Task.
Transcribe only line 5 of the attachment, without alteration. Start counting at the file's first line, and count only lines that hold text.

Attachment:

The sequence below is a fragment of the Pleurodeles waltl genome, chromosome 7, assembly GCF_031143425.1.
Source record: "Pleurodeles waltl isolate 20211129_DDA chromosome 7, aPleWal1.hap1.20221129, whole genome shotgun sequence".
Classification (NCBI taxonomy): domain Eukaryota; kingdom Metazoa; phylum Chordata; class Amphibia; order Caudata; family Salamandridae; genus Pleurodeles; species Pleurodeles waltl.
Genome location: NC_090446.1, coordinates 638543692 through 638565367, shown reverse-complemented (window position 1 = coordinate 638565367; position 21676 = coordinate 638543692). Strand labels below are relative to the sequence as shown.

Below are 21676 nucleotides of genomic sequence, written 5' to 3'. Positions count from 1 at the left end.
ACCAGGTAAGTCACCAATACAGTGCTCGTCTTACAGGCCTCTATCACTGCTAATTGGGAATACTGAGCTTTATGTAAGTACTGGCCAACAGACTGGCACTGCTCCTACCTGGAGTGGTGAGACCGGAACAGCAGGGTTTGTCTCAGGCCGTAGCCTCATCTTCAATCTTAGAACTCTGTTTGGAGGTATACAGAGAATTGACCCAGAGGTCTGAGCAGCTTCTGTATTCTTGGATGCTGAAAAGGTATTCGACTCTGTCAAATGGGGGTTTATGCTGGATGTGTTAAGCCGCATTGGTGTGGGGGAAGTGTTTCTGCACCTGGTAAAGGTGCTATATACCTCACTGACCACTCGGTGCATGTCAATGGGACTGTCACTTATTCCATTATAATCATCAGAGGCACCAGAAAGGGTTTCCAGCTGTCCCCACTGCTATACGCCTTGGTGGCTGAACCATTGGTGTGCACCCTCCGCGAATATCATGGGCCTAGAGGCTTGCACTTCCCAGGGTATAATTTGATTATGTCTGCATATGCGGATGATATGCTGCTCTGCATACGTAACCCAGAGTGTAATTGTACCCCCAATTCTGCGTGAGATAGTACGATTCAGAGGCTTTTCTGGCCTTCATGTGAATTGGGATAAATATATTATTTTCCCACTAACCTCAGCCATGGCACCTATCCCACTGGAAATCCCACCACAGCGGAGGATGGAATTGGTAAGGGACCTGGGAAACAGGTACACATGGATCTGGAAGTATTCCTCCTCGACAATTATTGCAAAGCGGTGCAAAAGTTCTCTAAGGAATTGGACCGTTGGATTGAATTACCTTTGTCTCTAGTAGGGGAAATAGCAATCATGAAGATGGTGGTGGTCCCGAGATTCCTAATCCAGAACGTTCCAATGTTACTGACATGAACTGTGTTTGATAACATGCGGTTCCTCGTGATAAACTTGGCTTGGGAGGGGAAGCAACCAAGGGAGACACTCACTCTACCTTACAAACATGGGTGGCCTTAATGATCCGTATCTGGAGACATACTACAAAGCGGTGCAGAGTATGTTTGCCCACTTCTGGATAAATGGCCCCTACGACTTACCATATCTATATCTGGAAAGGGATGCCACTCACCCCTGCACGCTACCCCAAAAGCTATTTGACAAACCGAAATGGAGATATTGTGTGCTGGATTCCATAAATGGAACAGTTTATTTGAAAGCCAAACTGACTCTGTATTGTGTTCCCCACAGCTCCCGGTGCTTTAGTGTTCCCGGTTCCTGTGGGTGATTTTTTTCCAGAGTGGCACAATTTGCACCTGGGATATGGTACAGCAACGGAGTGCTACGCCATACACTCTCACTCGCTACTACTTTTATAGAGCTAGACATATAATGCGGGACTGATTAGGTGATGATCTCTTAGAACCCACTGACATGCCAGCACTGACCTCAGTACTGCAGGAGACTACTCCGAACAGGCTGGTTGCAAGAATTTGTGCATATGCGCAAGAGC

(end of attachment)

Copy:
Below are 21676 nucleotides of genomic sequence, written 5' to 3'. Positions count from 1 at the left end.